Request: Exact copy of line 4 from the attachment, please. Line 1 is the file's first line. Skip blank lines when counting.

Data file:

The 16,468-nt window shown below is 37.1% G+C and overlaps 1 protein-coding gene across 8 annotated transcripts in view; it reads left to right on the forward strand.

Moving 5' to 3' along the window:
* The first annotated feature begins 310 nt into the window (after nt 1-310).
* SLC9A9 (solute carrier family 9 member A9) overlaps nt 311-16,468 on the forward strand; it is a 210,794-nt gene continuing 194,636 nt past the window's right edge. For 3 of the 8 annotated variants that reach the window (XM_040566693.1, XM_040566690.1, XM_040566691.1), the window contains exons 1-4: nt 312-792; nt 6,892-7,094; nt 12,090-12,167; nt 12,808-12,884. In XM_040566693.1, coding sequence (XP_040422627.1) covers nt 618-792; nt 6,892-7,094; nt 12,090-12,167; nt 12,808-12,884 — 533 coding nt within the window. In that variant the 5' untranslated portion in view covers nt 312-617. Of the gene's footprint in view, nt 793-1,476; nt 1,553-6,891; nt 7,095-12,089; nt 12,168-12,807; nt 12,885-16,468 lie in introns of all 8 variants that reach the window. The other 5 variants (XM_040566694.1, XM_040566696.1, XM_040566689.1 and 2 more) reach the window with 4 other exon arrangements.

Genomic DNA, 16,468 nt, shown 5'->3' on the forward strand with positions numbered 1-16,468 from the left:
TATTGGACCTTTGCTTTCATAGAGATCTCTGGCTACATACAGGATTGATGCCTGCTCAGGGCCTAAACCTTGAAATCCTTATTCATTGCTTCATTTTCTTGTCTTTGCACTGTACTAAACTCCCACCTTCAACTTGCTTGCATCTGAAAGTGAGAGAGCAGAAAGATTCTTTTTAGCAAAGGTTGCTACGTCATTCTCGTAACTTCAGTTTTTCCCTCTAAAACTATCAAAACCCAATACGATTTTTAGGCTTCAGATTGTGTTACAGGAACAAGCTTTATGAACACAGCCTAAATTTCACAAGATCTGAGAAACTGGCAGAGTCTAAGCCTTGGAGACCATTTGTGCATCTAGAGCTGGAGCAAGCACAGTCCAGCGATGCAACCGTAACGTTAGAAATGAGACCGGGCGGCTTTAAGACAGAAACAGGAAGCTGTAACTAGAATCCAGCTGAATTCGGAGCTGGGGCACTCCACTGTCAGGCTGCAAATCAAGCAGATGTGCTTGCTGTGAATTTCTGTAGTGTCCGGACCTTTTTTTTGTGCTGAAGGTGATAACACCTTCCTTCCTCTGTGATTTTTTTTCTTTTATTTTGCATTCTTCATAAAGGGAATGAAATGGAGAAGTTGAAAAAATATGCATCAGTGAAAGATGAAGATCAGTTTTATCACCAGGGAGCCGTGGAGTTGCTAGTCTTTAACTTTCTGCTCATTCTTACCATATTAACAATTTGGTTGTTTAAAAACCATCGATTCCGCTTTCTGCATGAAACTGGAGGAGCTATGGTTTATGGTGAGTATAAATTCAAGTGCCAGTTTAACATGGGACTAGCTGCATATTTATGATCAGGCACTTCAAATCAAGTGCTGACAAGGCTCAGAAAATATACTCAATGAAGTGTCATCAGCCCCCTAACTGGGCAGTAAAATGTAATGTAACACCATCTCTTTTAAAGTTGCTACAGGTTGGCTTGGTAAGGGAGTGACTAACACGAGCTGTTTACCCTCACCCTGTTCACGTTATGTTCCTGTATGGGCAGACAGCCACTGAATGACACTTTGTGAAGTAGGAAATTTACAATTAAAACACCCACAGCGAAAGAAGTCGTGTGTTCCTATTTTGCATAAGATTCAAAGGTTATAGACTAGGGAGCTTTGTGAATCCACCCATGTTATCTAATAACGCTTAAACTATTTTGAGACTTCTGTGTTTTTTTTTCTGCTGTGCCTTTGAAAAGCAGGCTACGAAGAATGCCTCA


* SLC9A9 (solute carrier family 9 member A9) overlaps nt 311-16,468 on the forward strand; it is a 210,794-nt gene continuing 194,636 nt past the window's right edge. For 3 of the 8 annotated variants that reach the window (XM_040566693.1, XM_040566690.1, XM_040566691.1), the window contains exons 1-4: nt 312-792; nt 6,892-7,094; nt 12,090-12,167; nt 12,808-12,884. In XM_040566693.1, coding sequence (XP_040422627.1) covers nt 618-792; nt 6,892-7,094; nt 12,090-12,167; nt 12,808-12,884 — 533 coding nt within the window. In that variant the 5' untranslated portion in view covers nt 312-617. Of the gene's footprint in view, nt 793-1,476; nt 1,553-6,891; nt 7,095-12,089; nt 12,168-12,807; nt 12,885-16,468 lie in introns of all 8 variants that reach the window. The other 5 variants (XM_040566694.1, XM_040566696.1, XM_040566689.1 and 2 more) reach the window with 4 other exon arrangements.